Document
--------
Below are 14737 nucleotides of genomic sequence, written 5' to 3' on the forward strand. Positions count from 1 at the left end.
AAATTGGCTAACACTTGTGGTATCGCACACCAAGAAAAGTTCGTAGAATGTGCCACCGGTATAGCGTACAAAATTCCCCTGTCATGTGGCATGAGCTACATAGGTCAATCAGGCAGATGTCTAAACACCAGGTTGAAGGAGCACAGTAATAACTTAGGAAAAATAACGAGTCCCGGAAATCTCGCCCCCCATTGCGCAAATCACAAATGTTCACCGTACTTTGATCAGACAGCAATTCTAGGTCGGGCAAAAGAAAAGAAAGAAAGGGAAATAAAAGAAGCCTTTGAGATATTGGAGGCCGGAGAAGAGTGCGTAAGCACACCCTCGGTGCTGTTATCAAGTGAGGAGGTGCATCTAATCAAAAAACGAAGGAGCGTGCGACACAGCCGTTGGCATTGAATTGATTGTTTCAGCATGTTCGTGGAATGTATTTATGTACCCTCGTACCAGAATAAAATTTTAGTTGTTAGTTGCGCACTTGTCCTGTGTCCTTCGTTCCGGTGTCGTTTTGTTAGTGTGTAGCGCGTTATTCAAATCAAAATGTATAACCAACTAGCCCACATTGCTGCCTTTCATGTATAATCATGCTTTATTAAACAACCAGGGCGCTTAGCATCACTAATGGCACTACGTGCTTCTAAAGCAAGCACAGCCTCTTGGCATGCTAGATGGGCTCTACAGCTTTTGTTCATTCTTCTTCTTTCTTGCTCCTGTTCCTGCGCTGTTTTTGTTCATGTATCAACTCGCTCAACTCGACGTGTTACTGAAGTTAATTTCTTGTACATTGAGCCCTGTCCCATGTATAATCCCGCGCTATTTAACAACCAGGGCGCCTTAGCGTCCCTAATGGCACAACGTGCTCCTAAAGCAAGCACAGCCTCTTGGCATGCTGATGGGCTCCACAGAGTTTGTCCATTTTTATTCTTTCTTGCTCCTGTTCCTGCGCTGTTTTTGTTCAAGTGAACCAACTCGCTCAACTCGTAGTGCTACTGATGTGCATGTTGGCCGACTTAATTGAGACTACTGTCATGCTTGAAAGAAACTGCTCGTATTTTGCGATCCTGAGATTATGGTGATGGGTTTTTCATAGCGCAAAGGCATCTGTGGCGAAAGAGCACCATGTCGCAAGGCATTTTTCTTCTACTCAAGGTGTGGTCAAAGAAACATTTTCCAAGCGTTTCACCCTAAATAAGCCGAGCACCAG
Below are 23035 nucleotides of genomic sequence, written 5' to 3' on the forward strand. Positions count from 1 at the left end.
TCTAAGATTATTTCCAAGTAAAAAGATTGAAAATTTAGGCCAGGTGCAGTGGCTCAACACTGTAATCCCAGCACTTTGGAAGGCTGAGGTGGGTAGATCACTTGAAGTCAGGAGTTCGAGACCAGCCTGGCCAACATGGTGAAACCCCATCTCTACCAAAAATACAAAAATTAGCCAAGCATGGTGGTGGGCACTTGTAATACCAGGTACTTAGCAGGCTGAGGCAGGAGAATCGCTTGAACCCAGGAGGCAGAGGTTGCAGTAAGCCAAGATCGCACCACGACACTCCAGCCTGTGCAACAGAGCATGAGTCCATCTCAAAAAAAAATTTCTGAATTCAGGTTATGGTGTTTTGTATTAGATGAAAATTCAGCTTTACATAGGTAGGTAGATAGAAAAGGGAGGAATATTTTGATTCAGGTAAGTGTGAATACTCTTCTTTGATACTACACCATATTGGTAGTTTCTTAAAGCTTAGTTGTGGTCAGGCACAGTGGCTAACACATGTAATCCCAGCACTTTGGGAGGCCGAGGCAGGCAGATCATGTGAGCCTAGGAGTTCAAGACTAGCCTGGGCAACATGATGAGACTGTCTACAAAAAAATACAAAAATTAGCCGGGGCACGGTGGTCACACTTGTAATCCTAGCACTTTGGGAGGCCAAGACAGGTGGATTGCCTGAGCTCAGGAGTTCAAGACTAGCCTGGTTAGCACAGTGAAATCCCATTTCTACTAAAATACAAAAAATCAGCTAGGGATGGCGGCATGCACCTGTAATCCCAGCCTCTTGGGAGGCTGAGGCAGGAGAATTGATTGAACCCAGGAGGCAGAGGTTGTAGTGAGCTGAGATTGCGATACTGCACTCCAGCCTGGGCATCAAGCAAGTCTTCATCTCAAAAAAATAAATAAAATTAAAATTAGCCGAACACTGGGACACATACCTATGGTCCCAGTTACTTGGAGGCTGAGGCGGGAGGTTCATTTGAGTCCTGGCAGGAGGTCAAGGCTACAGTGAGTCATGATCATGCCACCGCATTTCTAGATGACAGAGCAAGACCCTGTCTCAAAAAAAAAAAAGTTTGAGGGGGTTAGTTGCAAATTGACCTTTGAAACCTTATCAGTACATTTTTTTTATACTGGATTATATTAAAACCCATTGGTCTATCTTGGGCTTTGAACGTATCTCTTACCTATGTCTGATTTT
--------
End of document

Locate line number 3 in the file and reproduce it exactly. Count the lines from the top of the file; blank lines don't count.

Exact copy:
Below are 23035 nucleotides of genomic sequence, written 5' to 3' on the forward strand. Positions count from 1 at the left end.